top of page

Growing Divine: Curated by McArthur Krishna

Please join us Friday, June 1st, at 6 pm for the opening of GROWING DIVINE, a collaborative exhibition of contemporary textile art featuring the work of three artists:

Kusum Pandey, a Hindu textile artist and leader of a village women's co-op

Azhair Hussain Khan, a Muslim embroidery master

Jethro Gillespie, a Mormon textile artist and painter

The show is co-curated by McArthur Krishna, a Mormon author and activist whose vision and tireless work have made this incredible and unique collaboration possible.


Living in rural India is never dull. There are the unfamiliar sounds that jar your being like the call of a peacock or a jackal howling at night. There are the smells— we will leave those to your imagination.

There are the sights of weddings dancing in the street, sequined sari-clad women perched on the back of motorcycles, naked holy men walking the roads. There is the constant pang of missing home. There are the frequent challenges like no electricity and a snake in the shoe cupboard and rats in the toilet and a culture that is often incomprehensible. There is the constant demand for patience and personal growth. It is not comfortable.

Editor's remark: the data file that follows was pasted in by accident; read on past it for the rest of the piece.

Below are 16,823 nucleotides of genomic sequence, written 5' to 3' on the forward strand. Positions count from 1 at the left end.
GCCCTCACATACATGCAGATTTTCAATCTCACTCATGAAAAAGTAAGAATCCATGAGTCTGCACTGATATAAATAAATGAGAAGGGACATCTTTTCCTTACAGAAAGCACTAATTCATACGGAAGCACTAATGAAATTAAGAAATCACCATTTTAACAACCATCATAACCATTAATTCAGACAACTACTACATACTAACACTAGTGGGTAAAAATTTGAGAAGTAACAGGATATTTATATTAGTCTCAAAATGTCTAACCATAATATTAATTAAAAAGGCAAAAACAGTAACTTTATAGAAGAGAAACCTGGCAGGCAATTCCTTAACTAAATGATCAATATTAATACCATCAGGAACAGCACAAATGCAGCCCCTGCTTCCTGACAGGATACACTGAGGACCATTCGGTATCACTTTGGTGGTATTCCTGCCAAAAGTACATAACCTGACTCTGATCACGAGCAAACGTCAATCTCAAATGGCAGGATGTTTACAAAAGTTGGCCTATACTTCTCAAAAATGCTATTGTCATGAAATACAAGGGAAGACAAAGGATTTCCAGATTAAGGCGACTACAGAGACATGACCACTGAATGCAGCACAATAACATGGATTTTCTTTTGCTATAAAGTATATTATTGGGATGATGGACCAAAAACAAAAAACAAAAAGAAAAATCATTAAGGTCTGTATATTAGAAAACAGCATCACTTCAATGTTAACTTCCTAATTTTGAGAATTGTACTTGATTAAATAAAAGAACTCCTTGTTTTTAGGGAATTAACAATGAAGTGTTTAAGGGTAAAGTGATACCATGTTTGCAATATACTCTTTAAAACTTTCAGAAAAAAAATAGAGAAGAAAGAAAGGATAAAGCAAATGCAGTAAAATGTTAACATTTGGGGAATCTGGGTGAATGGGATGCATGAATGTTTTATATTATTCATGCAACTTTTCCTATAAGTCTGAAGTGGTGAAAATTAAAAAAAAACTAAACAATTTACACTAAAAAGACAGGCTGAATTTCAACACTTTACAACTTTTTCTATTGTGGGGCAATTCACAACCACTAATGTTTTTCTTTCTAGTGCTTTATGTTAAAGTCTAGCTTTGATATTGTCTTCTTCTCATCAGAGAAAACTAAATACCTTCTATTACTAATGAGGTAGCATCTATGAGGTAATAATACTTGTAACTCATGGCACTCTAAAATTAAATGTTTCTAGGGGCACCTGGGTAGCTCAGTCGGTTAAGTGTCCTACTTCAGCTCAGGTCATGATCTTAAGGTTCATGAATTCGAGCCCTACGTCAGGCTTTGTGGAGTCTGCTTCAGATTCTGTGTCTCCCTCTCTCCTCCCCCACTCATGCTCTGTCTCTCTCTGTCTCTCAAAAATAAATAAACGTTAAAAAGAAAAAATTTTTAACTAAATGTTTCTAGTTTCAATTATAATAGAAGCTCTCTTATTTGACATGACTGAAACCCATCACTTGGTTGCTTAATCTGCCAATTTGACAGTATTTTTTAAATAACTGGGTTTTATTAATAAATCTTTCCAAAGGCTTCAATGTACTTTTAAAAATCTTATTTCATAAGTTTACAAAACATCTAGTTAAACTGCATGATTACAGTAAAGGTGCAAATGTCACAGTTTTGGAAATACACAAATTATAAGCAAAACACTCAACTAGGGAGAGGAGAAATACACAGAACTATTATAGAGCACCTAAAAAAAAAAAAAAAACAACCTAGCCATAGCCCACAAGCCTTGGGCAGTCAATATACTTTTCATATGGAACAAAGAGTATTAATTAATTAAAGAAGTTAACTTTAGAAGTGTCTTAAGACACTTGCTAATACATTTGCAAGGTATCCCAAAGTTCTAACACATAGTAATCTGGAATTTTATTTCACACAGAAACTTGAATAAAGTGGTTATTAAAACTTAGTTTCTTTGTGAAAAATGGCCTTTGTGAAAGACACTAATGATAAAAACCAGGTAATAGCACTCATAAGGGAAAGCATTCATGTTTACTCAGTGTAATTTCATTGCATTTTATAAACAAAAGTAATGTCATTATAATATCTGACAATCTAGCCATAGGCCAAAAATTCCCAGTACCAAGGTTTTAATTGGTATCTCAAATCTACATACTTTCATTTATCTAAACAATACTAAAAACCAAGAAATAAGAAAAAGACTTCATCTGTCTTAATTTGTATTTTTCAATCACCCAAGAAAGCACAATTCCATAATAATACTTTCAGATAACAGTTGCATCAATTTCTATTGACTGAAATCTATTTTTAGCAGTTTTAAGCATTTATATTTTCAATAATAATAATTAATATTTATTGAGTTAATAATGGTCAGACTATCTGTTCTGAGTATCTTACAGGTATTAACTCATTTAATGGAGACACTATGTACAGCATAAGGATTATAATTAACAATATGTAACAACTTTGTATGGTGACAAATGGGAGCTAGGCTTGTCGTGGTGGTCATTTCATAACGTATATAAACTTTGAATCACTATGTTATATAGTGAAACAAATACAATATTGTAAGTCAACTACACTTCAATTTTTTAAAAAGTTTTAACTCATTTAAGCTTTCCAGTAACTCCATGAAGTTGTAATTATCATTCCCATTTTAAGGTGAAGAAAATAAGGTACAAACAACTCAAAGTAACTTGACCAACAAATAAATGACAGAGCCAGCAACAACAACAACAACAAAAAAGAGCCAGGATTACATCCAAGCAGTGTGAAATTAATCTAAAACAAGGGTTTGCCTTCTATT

There is, also, the deep resounding belief that if my Heavenly Parents wanted me on this path, there must be abundance here. So I looked around to find my own personal abundance.

And it IS here, in many many ways. (I am looking out the door now to the golden green of tropical afternoon sunshine and it makes me take deep breathes of gratitude. Abundance.)

But one of my most favorite ways is the abundance of creation possibility. In India, I can create in ways that are simply not possible in America. I create furniture, spaces, businesses, books, clothes… and now, textile art.

I was looking for a way to play to my Indian friends’ strengths. Mr. Hussain, a master embroidery artist, is exacting about form. He drives me crazy. I want things to roll and sway and rollick— and he demands precision and decision and tidiness. And our projects are possible and beautiful because of his demands.

Kusum, a woman with magic hands, will tackle anything. She leads a village women’s co-op in creating handicraft projects that help provide a livelihood (and a sisterhood) for all of them. Kusum will take an idea and twist and turn and from her hands comes something new and better than I had imagined. We laugh together often… mostly at ourselves.

I share almost nothing with these people. But we share this: we create.

-McArthur Krishna

2 views0 comments

Recent Posts

See All


bottom of page